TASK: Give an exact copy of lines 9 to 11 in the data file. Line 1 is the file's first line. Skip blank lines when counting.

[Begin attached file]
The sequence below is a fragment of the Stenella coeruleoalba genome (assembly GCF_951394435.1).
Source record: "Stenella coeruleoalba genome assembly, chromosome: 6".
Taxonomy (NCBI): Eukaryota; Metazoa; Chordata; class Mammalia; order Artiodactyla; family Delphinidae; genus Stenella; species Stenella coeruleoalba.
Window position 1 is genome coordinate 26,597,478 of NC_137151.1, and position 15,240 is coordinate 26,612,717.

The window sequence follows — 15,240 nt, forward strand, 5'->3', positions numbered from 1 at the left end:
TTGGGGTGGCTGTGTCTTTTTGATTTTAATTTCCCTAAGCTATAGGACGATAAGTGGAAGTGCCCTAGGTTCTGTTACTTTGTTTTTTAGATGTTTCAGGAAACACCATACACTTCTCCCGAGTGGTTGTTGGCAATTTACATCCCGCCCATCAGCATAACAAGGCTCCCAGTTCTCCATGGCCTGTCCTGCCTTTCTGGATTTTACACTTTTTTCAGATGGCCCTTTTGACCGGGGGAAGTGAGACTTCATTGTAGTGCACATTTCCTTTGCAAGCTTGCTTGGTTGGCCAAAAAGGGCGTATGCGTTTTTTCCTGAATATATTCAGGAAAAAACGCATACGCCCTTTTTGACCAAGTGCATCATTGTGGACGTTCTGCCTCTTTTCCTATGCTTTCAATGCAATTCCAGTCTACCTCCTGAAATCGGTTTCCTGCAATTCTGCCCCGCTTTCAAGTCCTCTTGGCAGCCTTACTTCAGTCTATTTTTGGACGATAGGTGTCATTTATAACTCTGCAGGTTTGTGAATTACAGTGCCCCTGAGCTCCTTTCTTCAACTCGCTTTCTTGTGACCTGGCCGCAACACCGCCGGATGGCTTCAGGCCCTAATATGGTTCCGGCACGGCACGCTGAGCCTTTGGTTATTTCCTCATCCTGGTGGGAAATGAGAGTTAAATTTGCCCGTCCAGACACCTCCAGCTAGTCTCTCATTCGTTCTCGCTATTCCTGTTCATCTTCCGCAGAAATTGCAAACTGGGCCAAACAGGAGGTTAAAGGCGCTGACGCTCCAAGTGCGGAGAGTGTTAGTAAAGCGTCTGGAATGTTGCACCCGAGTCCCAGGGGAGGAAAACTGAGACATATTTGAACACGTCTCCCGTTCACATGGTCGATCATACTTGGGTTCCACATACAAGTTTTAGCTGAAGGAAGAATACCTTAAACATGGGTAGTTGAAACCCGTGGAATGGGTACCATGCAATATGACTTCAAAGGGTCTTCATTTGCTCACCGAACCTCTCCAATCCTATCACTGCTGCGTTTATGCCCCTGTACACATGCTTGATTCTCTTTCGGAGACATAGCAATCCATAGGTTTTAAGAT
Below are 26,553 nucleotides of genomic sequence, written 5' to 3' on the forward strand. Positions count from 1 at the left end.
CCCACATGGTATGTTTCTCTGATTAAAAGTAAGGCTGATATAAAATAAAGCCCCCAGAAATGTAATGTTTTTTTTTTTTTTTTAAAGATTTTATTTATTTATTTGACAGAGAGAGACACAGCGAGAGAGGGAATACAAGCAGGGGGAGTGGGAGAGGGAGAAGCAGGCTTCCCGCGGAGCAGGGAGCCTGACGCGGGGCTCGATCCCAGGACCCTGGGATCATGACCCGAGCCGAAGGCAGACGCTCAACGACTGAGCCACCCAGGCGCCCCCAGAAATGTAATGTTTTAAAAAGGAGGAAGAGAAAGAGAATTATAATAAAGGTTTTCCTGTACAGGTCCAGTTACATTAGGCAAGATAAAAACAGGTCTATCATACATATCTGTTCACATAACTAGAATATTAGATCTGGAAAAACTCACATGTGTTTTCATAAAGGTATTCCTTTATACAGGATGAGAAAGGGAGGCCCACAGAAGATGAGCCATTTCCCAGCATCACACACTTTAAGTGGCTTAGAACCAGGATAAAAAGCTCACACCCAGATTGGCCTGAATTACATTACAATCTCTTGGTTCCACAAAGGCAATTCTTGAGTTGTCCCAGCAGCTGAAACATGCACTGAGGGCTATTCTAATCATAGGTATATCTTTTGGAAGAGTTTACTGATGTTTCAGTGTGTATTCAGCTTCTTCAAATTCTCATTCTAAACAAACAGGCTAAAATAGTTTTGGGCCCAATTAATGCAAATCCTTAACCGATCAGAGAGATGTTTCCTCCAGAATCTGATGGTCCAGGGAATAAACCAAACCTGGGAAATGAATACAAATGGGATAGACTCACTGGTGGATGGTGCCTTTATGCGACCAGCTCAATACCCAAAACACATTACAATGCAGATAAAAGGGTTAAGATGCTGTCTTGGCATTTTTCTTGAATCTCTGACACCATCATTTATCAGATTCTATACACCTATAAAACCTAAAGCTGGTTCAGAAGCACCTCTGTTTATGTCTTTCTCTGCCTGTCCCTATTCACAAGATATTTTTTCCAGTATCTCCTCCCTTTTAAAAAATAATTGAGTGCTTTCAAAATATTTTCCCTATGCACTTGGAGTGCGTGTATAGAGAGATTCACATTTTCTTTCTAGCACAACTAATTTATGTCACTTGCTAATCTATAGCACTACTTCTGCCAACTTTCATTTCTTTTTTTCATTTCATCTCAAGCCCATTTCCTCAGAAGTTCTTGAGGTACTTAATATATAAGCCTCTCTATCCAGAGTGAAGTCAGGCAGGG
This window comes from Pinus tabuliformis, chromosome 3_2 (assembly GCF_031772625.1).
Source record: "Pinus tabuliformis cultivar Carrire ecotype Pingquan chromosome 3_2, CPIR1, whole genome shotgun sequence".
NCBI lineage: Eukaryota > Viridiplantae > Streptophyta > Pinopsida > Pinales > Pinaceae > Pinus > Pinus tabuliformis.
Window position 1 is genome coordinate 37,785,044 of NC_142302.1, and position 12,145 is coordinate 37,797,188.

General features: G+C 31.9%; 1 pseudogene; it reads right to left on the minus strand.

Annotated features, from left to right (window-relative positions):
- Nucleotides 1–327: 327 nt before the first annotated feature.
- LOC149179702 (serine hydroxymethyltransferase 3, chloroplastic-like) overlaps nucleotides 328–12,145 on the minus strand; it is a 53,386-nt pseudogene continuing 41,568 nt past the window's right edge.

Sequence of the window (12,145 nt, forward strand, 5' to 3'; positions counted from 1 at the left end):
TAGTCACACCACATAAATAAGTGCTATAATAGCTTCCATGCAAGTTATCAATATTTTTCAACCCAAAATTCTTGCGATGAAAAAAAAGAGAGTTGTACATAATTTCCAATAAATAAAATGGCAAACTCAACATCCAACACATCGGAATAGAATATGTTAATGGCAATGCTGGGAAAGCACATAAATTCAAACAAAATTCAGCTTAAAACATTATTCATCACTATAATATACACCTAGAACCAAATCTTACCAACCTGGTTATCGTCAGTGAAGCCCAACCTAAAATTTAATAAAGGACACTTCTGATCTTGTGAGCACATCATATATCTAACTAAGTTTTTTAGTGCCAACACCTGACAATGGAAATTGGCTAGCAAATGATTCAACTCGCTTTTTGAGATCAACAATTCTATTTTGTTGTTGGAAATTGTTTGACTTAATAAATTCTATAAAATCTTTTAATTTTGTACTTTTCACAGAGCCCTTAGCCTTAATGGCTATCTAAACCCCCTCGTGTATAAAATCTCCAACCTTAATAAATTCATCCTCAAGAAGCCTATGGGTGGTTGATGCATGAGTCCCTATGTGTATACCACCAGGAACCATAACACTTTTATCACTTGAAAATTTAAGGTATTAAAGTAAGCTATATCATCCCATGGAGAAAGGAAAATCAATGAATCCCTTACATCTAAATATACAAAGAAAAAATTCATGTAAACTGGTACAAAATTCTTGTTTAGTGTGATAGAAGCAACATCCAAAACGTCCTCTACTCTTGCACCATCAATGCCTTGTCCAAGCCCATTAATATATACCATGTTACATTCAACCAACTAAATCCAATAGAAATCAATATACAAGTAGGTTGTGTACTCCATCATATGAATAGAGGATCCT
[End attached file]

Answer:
This window comes from Pinus tabuliformis, chromosome 3_2 (assembly GCF_031772625.1).
Source record: "Pinus tabuliformis cultivar Carrire ecotype Pingquan chromosome 3_2, CPIR1, whole genome shotgun sequence".
NCBI lineage: Eukaryota > Viridiplantae > Streptophyta > Pinopsida > Pinales > Pinaceae > Pinus > Pinus tabuliformis.